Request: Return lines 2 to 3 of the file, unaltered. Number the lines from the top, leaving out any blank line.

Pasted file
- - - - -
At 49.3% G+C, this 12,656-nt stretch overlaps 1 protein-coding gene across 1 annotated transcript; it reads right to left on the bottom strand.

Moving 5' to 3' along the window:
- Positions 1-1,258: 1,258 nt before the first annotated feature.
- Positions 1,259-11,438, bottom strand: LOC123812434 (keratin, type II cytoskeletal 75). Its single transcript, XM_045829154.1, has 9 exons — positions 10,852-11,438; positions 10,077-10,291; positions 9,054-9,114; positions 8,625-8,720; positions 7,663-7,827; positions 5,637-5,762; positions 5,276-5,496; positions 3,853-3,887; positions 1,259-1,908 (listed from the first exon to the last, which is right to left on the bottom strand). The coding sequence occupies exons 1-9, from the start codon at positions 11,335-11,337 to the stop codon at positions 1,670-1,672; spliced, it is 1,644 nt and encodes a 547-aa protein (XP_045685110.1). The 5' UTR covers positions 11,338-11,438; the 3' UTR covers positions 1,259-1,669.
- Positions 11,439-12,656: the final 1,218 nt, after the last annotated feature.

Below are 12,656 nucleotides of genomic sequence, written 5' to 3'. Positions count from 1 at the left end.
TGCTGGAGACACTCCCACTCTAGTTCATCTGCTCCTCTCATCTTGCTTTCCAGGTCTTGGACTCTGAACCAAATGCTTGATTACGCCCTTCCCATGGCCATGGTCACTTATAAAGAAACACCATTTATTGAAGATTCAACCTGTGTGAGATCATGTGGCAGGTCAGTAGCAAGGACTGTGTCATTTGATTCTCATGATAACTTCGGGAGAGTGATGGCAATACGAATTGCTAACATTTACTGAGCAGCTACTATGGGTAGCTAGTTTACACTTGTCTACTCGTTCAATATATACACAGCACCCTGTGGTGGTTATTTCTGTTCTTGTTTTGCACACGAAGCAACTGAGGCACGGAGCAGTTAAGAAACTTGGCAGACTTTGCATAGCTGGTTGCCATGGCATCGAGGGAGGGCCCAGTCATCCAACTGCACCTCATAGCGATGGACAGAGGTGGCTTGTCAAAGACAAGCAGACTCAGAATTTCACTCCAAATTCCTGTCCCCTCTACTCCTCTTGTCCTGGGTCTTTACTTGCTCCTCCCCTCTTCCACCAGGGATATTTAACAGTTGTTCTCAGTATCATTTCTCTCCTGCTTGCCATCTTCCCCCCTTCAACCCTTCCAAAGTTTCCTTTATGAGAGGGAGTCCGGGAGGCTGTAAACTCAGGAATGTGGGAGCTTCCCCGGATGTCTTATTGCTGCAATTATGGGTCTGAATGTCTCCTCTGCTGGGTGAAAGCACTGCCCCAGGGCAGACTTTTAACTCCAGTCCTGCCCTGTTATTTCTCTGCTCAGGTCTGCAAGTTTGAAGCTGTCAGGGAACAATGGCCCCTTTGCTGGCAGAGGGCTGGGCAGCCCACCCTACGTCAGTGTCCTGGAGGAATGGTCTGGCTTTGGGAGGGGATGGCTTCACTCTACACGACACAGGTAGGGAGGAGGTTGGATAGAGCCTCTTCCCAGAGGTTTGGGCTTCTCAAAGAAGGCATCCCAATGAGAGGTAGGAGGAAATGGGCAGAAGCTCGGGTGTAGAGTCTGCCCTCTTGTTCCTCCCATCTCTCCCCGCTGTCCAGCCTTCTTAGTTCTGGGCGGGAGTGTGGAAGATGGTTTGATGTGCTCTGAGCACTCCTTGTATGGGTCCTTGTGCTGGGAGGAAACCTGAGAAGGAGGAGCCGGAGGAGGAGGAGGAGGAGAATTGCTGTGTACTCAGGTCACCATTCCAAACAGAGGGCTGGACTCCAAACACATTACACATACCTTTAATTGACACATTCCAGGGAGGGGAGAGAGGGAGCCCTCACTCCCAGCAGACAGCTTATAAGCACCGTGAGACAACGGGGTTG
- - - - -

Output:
Moving 5' to 3' along the window:
- Positions 1-1,258: 1,258 nt before the first annotated feature.